Being a fraudster these days is a good business. There are more ways now to separate you from your money than ever before. It seems like every day we have to fend off phishing attacks, scam callers, and people wanting to sell you a “can’t miss investment” that turns out to be a Ponzi-scheme. We all have to be on guard every minute of every day to ensure that our assets are protected.
People trying to steal money out of your brokerage accounts have become more sophisticated and more inventive. As a lawyer who represents the victims of the securities industry, I am being contacted about the old-school Ponzi schemes, where representatives of brokerage firms are recommending third-party Ponzi-schemes, or perpetrating their own Ponzi-schemes to their brokerage firm clients. While the particulars of the Ponzi-schemes may be somewhat different in each case, the basics are always the same – the perpetrators of the Ponzi-scheme take your money, and use it to pay interest or principal to previous investors, as well as use a healthy percentage of it for their own lavish lifestyles. Some of the money even typically ends up going toward philanthropy, because people who are big philanthropists are often perceived as more trusted members of the community. Someone who gives so much to charity cannot be a bad person, the thinking goes. Giving to charity opens doors for these fraudsters.
But brokerage firms have to be on the lookout for such fraud, both supervising their representatives to make sure they are not “selling away” from the firm (recommending investment products that the firm does not know about) and ensuring that due diligence is performed on potential investment recommendations prior to those recommendations being made to firm clients. Often times firms are lacking in these supervisory obligations, creating potential claims by the investors against the brokerage firms to recover losses.
Brokerage firms are also required to have policies and procedures designed to prevent the hacking of brokerage accounts, identity theft, and the like. Fraudsters are stealing the funds from investors’ brokerage accounts by pretending to be the investor and having the brokerage firm distribute the money to the fraudster. Another fraud involves hacking into investors’ brokerage accounts and directing investments to be sold and money sent out of the account, and even a new-fangled pump-and-dump scheme, whereby accounts are hacked, but funds are not sent out of the account, but rather are used to buy thinly traded penny stocks, driving the price of those shares up, and allowing the fraudsters to sell their previously-acquired shares in that same company at a much higher price.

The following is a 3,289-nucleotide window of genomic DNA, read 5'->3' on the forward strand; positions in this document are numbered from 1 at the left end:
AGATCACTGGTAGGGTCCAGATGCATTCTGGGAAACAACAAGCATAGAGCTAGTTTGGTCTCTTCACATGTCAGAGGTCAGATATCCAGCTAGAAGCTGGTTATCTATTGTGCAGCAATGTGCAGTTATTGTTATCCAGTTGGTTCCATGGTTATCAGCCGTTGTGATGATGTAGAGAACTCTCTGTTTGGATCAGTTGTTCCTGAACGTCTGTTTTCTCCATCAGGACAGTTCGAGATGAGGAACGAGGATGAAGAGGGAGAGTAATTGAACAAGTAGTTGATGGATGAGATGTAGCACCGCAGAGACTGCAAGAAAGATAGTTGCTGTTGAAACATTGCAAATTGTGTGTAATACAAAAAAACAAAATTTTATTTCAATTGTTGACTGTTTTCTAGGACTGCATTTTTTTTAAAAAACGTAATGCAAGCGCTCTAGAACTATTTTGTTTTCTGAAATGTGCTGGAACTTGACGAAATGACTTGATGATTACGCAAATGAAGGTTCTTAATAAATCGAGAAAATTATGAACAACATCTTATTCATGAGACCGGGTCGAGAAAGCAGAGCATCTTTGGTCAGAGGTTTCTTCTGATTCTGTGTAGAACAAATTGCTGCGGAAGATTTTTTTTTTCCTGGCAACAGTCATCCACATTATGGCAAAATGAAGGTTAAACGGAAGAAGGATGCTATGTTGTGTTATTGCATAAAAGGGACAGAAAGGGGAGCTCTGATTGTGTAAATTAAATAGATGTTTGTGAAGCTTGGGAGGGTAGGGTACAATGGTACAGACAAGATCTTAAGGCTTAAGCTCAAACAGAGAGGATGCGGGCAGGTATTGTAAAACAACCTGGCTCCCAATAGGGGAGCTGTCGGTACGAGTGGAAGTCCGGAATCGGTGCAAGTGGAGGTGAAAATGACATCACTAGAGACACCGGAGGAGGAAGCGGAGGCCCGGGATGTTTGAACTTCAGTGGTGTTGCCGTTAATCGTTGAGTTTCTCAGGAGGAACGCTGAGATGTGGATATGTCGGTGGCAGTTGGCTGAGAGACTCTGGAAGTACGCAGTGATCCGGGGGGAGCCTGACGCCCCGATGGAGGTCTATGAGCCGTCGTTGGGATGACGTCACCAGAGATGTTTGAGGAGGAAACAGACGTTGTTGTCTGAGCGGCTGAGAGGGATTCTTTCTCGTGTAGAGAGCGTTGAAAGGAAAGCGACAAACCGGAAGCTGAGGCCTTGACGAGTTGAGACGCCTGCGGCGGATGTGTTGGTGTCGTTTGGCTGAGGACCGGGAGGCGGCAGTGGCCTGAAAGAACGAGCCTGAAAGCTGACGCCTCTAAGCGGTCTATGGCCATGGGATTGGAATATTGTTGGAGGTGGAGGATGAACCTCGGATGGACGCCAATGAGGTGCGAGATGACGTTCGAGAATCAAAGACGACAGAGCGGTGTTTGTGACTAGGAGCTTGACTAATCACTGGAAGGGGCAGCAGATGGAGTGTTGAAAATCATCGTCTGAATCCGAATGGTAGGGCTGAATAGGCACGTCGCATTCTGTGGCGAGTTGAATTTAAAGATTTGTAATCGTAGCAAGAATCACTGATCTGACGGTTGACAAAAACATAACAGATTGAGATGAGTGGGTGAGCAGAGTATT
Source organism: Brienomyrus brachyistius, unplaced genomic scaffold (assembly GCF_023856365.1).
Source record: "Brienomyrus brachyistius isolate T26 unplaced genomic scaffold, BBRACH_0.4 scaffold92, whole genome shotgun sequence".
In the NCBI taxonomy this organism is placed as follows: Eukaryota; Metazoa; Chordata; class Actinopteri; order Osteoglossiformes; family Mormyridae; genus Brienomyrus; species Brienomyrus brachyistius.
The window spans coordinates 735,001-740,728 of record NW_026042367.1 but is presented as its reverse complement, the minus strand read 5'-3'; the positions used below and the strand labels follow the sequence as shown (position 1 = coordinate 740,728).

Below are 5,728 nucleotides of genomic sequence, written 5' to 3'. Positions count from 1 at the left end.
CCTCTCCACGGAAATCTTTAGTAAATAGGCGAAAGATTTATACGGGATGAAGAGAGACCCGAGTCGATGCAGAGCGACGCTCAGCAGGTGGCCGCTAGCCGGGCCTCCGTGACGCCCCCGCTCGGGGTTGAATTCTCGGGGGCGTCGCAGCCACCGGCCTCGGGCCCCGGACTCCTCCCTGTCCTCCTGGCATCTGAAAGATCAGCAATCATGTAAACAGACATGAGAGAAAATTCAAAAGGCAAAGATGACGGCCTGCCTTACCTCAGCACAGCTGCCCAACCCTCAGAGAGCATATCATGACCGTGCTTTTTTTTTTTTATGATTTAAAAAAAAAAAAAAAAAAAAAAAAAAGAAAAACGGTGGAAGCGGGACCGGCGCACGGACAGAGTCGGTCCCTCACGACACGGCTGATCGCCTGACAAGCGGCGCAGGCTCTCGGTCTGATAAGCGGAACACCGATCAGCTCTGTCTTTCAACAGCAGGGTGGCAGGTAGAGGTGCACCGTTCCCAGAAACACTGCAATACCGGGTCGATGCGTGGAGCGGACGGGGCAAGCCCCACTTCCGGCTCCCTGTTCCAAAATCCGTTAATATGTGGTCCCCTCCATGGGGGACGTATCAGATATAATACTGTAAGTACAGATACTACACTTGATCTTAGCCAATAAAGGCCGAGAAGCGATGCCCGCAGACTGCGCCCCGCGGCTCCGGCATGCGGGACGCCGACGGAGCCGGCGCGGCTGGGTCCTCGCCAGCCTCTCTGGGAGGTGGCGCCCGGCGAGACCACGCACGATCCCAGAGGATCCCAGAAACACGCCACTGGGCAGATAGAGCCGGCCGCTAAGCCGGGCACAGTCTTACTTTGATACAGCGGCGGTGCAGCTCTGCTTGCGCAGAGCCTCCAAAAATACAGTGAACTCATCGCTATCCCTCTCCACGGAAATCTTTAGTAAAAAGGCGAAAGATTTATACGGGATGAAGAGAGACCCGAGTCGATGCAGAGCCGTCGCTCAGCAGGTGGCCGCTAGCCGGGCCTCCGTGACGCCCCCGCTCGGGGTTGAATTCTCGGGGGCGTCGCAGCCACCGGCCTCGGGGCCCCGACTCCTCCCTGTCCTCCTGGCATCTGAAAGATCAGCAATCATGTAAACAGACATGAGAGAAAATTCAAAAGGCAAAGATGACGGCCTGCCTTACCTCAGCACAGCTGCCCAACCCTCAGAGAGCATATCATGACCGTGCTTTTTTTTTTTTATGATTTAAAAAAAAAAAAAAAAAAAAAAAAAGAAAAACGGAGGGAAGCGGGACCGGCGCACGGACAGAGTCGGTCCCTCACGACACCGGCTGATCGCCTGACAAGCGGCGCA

While it can sometimes be difficult for a fraudster to hack into an account and send out money from the account to the fraudster or accomplices of the fraudster, it may be decidedly easier to hack into a brokerage account and purchase such thinly traded shares, driving the penny stock prices up by potentially hundreds of percentage points, and allowing the fraudsters to sell their previously acquired shares to those investors who were hacked. This is a scheme that firms may not be as prepared to discover in real time, even when the scheme is brought to the brokerage firm’s attention prior to the settlement date of the trades.